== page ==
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Historical Outline from the Accession of Saul to the Destruction of Jerusalem.

Weakness of Republican Government-Jealousy of the several Tribes-Resolution to have a King-Rules for regal Government -Character of Saul-Of David-Troubles of his Reign-Accession of Solomon-Erection of the Temple-Commerce- Murmurs of the People-Rehoboam-Division of the Tribes-Kings of Israel-Kingdom of Judah-Siege of Jerusalem-Captivity_Kings of Judah-Return from Babylon-Second Temple-Canon of Scripture Struggles between Egypt and Syria-Conquest of Palestine by Antiochus-Persecution of Jews-Resistance by the Family of Maccabæus-Victories of Judas-He courts the Alliance of the Romans-Succeeded by Jonathan-Origin of the Asmonean Princes-John Hyrcanus-Aristobulus-Alexander Jannæus-Appeal to Pompey-Jerusalem taken by Romans-Herod created King by the Romans-He repairs the Temple—Archelaus succeeds him, and Antipas is nominated to Galilee-Quirinius Prefect of Syria-Pontius Pilate-Elevation of Herod AgrippaDisgrace of Herod Philip Judea again a Province-TroublesAccession of Young Agrippa-Felix- Festus - Florus-Command given to Vespasian-War-Siege of Jerusalem by Titus.

THE weakness and jealousy which seem inseparable from a government comprehending a number of independent states, had been deeply felt during the administration of Eli, and even under that of Samuel in his latter days. Established in different parts of the country, the several tribes were actuated by local interests and selfish views; those in the north, who were exempted from the hostile inroads of the Philistines and Ammonites, refusing to aid

their brethren, the children of Simeon and Judah, whose territory was constantly exposed to the ravages of those warlike neighbours. In the time of the more recent Judges, the federal union on which the Hebrew commonwealth was founded appeared practically dissolved. Nay, a spirit of rivalry and dissension occasionally manifested itself among the kindred communities of which it was composed ;Ephraim, stimulated by envy, vexed Judah, and Judah vexed Ephraim.*

Meanwhile, several powerful kingdoms in the east, as well as the south, threatened the independence of the Twelve Tribes, especially those on the borders of the Desert. Assyria had already turned her views towards the fertile lands which skirt the shores of the Mediterranean; and Egypt, in order to protect her rich valley from the aggressions of that rising monarchy, began to open her eyes to the expediency of securing the frontier towns in the nearest parts of Palestine. In a word, it was fast becoming manifest that the existence of the Hebrews, as a free and distinct people, could only be secured by reviving the union, which had originally subsisted among their leading families, under a form that would combine their physical strength and patriotism in the support of a common cause. An aged priest, although he might with the ut most authority direct the solemnities of their na tional worship, and even administer the laws to which they were all bound to submit, could not command the secular obedience of rude clans, or, with any prospect of success, lead them to battle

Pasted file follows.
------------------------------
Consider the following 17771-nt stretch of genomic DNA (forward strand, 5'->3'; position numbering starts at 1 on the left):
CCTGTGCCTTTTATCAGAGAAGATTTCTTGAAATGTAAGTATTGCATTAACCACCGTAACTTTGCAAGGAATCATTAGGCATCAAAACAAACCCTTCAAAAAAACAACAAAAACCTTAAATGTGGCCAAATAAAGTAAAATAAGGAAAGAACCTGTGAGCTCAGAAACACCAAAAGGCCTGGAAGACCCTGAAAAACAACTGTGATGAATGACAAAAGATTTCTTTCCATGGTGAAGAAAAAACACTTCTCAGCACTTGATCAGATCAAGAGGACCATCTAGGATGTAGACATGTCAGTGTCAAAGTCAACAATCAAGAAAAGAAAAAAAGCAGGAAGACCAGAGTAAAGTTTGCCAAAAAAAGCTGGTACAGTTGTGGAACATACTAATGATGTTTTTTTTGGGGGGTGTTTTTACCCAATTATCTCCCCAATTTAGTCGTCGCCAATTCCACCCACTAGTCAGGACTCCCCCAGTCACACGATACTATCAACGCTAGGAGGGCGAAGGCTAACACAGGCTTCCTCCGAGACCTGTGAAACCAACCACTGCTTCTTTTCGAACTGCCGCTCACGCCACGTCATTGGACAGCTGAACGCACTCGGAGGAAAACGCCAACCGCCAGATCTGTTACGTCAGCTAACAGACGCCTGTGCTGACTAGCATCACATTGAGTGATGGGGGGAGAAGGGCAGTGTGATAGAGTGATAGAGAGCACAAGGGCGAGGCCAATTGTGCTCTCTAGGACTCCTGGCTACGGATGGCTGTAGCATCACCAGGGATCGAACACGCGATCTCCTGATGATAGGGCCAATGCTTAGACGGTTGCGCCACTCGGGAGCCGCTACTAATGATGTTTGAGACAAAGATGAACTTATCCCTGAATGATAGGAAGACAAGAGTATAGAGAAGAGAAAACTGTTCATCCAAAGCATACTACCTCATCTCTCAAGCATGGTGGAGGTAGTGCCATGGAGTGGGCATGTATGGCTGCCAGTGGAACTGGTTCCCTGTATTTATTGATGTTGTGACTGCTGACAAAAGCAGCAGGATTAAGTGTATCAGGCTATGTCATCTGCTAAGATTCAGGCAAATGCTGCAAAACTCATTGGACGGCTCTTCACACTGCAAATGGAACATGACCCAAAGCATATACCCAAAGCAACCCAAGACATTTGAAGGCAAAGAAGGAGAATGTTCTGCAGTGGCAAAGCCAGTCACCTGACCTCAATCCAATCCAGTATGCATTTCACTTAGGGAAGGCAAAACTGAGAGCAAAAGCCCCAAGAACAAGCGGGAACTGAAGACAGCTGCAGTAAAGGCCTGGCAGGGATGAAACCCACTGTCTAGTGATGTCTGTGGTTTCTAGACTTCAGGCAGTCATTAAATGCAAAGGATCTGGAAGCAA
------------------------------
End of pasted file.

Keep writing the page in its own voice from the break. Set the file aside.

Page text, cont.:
* Isaiah xi. 13.

against an enemy practised in all the stratagems of war. The people, therefore, demanded the consent of Samuel to a change in the structure of their government, that they might have a king not only to preside over their civil affairs, but also to go out before them and fight their battles.*

The principal reason assigned by the elders of Israel for the innovation which they required at the hands of their ancient prophet was, that they might be "like all the nations ;" evidently alluding to the advantages of monarchical power, when decisive measures become necessary to defend the interests of a state. It is remarkable that Moses had anticipated this natural result in the progress of society, and even laid down rules for the administration of the regal government. This wise legislator provided that the king of the Hebrews should not be a foreigner, lest he might be tempted to sacrifice the interests of his subjects to the policy of his native land, and perhaps to countenance the introduction of unauthorized rites into the worship of Jehovah. It was also stipulated that the sovereign of the Chosen People should not multiply horses to himself, lest he should be carried by his ambition to make war in distant countries, and neglect the welfare of the sacred inheritance promised to the fathers of the Jewish nation.t